Wednesday, July 12, 2017

Definitions: Cat Hole

Howdy. Care to dig one for doody?

A cat hole is a kind of outdoor safe deposit box where you can leave something you don't want to forget about, so you can forget about it.

If you carelessly leave the wrong sort of stuff lying around on top of the dirt you can find out too late that you've gone and put your foot in it, which happens sometimes, if you forget where you put it, so you dig a little hole and put it in there for safe keeping, and then forget about it, for real. And have no further need to watch where you step.

Stuff, defined, is what you DO NOT want to discover (too late) that you HAVE put your foot in. Understand?


Poo. We're talking poo here. Poo and you. Poop. About "Leaving a Fernando." "Saying goodbye to Fernando." "Giving Fernando a farewell party." "Burying Fernando." 1

Because you never want to look down at your foot and find yourself saying "Howdy, doody!" Nope. Not now, not ever, so you give it a respectable but quick sendoff via burial. In a cat hole.

The high priests of trailside excavations say that a proper cat hole should be dug six to eight inches deep (15 to 20 cm), and be at least 200 feet (60 m) from water, from your camp, and from the nearest trail.

And when you've dug it, filled it, and uh...refilled it, you should camouflage it.

Camouflaging a cat hole is easier to do if you bring along a roll of camo wiping paper, which you can buy now, but then again the use of paper is getting to be frowned on too. Most especially if any kind of paper at all is left anywhere near the surface of the ground, so even camo paper won't really work. Life, she seems to have become complicated all too quickly in our modern times.

So, actual camouflage. Hmmm....lessee?

Well, you can try gathering twigs, moss, and whatnot (fortunately, there is usually a lot of free whatnot close to hand in the woods), and building a little replica of your camp over the filled hole, in case someone does find what you deposited and wants to know more about the artist it came from. Unlikely, but there are people out there with increasingly odd hobbies. And then there's law enforcement, like park rangers, forest rangers, and other official types who wear funny hats, are employed to do certain things for money, and who ofttimes have strange or obscure duties such as Poo Patrol, which may end up pointing them in your direction.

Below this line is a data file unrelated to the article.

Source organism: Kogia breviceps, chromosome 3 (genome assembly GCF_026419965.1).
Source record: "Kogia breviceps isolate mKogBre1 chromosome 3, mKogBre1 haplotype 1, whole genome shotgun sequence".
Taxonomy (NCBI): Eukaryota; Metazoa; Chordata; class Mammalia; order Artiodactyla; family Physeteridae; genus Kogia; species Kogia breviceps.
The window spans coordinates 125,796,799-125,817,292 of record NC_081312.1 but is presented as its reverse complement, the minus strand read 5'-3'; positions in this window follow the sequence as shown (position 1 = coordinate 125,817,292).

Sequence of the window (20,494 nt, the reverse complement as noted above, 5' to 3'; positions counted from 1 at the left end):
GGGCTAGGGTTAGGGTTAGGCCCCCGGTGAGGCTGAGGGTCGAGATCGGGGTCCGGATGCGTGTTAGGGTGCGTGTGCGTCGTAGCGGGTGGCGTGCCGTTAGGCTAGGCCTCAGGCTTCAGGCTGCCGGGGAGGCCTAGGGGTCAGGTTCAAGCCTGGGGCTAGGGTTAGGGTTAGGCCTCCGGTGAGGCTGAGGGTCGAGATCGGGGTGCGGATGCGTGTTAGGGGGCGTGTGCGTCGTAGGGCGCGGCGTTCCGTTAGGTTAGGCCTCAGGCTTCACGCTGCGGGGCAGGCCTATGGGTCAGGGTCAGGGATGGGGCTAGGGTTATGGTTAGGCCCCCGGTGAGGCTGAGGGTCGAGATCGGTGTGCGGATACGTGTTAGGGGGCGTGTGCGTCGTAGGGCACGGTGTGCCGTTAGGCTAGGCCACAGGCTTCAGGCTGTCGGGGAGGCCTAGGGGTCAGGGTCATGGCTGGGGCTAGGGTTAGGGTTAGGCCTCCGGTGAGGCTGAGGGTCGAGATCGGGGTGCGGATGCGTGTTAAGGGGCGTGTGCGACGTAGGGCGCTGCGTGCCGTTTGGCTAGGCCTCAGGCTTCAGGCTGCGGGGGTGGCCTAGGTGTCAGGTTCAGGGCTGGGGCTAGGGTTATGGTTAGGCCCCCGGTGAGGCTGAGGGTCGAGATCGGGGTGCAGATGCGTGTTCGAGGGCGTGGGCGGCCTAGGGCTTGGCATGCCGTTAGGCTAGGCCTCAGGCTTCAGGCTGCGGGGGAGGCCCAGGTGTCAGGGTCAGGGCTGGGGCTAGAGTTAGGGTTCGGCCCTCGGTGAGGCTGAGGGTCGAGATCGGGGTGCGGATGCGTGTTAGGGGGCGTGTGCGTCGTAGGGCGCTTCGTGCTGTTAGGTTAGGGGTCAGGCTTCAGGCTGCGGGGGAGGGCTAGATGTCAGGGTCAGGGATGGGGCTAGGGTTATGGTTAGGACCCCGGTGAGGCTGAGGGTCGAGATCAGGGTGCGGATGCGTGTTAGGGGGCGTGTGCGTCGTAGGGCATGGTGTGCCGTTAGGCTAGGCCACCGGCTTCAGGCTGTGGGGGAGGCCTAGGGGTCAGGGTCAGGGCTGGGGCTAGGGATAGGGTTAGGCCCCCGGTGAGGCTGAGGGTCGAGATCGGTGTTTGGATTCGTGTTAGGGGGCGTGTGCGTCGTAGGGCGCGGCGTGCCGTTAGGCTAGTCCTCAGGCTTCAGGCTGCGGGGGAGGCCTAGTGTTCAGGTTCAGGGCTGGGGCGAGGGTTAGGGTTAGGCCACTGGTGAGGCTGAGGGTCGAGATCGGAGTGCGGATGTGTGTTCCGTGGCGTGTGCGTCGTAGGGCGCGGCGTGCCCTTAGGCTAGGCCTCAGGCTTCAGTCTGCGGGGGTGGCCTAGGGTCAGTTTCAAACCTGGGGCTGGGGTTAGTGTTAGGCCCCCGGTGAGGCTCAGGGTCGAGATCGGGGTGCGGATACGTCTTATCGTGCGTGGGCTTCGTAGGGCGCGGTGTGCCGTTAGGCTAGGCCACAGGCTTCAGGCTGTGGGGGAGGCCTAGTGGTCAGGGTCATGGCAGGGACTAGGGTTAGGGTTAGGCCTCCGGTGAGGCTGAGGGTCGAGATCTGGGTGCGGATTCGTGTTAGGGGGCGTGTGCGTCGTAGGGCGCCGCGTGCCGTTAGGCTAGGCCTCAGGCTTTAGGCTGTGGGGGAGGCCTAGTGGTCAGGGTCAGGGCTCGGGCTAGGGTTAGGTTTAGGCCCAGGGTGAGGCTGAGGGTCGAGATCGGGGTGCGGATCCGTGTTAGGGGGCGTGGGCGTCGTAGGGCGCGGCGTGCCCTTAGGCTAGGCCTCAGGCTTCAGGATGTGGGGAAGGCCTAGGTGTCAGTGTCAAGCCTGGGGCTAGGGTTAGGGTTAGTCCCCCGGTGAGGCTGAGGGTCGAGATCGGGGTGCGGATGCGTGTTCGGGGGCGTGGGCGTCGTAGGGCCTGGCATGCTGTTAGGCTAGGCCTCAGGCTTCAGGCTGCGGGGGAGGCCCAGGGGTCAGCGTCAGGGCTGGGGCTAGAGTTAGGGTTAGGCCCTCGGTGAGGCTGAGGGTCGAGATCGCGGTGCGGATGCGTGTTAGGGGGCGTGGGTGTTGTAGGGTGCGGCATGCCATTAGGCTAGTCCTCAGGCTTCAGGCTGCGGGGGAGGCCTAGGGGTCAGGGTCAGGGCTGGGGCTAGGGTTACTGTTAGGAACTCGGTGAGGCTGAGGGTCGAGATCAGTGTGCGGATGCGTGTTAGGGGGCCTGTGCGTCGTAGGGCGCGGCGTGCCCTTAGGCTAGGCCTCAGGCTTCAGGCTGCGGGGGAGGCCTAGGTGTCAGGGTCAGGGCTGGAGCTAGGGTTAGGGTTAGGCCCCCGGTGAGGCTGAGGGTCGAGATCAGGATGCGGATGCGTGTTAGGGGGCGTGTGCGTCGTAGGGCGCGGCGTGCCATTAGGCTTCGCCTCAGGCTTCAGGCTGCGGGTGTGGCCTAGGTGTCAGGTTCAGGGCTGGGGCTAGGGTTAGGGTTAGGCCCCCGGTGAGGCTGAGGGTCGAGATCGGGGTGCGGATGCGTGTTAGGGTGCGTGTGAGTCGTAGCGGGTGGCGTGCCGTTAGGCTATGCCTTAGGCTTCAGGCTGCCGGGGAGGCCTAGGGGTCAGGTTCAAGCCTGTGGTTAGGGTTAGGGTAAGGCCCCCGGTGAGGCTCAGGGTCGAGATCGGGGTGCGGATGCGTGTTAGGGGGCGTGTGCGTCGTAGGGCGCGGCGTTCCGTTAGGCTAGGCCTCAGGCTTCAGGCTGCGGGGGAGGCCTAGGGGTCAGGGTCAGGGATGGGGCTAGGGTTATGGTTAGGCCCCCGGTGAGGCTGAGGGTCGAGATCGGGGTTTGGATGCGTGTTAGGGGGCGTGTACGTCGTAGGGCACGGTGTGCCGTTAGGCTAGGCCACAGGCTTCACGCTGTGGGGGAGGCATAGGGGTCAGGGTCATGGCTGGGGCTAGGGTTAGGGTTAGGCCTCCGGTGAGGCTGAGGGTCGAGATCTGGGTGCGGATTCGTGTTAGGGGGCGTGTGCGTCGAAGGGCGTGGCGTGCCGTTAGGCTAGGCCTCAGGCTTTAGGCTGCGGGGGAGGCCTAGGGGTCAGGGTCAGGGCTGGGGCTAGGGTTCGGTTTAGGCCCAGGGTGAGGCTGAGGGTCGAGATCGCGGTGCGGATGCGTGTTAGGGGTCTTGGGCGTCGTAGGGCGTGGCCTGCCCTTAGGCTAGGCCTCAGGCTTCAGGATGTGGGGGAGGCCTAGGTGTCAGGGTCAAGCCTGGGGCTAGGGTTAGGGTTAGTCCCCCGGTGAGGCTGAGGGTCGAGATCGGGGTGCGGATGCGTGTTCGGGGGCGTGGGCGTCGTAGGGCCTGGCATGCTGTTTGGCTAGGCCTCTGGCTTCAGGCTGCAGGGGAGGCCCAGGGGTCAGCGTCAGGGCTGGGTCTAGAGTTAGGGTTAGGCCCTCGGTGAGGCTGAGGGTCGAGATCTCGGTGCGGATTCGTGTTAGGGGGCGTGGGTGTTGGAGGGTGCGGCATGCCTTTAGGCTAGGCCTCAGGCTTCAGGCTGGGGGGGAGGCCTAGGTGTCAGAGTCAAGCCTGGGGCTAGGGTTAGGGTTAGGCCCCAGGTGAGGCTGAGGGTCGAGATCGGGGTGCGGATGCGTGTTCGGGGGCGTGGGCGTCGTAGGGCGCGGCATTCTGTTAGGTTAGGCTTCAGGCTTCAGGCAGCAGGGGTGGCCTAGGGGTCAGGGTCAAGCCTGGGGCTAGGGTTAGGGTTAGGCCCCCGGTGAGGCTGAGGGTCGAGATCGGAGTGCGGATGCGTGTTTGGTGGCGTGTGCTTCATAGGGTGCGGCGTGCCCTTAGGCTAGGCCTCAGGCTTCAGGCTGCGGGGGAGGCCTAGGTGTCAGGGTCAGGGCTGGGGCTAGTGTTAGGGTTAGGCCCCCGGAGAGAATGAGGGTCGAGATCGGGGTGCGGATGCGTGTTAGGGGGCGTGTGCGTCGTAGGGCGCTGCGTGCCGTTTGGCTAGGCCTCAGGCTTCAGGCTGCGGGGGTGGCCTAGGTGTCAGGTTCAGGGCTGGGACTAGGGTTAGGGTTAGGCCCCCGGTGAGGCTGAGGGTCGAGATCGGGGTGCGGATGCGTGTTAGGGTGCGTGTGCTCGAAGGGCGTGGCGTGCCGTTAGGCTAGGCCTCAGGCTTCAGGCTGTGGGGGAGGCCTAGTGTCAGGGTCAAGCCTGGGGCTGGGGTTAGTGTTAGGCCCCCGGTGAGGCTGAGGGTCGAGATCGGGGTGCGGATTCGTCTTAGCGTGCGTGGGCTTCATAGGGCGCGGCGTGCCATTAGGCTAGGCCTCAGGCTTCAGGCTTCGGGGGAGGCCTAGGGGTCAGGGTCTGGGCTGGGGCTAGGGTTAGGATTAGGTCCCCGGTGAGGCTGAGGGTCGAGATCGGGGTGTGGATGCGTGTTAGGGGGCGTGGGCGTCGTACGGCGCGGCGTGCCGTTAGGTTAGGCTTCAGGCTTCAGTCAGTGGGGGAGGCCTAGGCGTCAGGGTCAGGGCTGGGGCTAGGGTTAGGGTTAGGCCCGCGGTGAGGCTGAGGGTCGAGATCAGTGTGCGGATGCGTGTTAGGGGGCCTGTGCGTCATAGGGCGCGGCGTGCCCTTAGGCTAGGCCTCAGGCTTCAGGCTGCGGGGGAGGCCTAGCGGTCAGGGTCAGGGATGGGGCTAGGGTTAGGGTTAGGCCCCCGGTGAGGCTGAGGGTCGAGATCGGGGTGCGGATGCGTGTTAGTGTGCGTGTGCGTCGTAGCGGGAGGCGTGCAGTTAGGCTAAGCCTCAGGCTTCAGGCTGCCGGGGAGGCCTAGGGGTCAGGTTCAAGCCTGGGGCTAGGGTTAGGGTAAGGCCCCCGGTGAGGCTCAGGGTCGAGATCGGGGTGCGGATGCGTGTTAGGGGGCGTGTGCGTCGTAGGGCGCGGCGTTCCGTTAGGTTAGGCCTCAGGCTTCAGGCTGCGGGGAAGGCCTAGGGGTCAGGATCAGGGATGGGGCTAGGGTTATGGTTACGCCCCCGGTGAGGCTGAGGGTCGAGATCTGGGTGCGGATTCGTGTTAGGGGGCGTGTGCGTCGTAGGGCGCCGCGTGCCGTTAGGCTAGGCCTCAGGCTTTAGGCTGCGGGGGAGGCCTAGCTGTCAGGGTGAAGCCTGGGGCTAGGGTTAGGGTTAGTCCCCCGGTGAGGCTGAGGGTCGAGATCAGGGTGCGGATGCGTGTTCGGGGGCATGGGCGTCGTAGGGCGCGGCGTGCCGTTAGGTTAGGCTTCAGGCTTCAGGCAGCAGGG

And on occasion one or more of these people may become twitchy and go snooping around exactly who-knows-why for exactly who-knows-what, and may find something you left, so that possibly limiting one's camouflage efforts to a clever but not-too-specific sort of enterprise might be a decent idea. But then again it couldn't hurt to show how truly creative you can be, so feel free to get down there and play with it if that's your style.

Because, if you do build your little campsite replica well enough, or, for example, you build a tiny fort instead, and do it really well, it's possible that you could win an award. For it. Not likely, but ever more possible in our rapidly evolving culture.

Truly, anything is possible. You know life these days, when reality is what appears on television, and no less. If you don't know about that, or about life these days, then try an internet search for "weird news". But if you are lazy and don't want to bother, then just check out the following two items (both so precious that they have been tucked away for future generations by the prestigious Internet Archive itself):

So far the Academy Awards and the Emmys and all those other famous awards events are still the big guns, and limited to dramatic presentations (i.e., deliberately fictional news), but who knows which way the next wind will blow? Just to keep yourself in the running, try scattering a few mints in the area to catch the attention of rambling, roaming, vagabond, freelance poophole reviewers. Probably couldn't hurt. Could score you a few brownie points, as they're called.

Plan B: Use your Take Your Cat To Camp day pass.

It's about time anyway, wouldn't you think?